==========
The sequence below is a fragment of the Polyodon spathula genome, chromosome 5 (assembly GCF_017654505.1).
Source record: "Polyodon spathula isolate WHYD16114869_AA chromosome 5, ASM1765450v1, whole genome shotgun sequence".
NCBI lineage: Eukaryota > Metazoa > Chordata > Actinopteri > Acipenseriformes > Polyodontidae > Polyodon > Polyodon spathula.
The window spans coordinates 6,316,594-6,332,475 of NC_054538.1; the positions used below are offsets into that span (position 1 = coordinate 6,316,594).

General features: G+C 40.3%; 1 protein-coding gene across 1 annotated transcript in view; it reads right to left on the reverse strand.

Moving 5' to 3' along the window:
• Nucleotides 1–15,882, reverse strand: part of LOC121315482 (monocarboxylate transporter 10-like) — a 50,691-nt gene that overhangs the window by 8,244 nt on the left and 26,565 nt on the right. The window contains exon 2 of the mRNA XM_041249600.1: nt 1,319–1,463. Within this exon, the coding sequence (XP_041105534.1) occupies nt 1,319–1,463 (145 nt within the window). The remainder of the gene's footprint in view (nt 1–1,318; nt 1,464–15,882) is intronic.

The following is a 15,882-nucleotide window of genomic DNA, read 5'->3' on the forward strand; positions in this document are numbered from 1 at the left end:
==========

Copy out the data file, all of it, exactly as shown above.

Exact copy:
The sequence below is a fragment of the Polyodon spathula genome, chromosome 5 (assembly GCF_017654505.1).
Source record: "Polyodon spathula isolate WHYD16114869_AA chromosome 5, ASM1765450v1, whole genome shotgun sequence".
NCBI lineage: Eukaryota > Metazoa > Chordata > Actinopteri > Acipenseriformes > Polyodontidae > Polyodon > Polyodon spathula.
The window spans coordinates 6,316,594-6,332,475 of NC_054538.1; the positions used below are offsets into that span (position 1 = coordinate 6,316,594).

General features: G+C 40.3%; 1 protein-coding gene across 1 annotated transcript in view; it reads right to left on the reverse strand.

Moving 5' to 3' along the window:
• Nucleotides 1–15,882, reverse strand: part of LOC121315482 (monocarboxylate transporter 10-like) — a 50,691-nt gene that overhangs the window by 8,244 nt on the left and 26,565 nt on the right. The window contains exon 2 of the mRNA XM_041249600.1: nt 1,319–1,463. Within this exon, the coding sequence (XP_041105534.1) occupies nt 1,319–1,463 (145 nt within the window). The remainder of the gene's footprint in view (nt 1–1,318; nt 1,464–15,882) is intronic.

The following is a 15,882-nucleotide window of genomic DNA, read 5'->3' on the forward strand; positions in this document are numbered from 1 at the left end: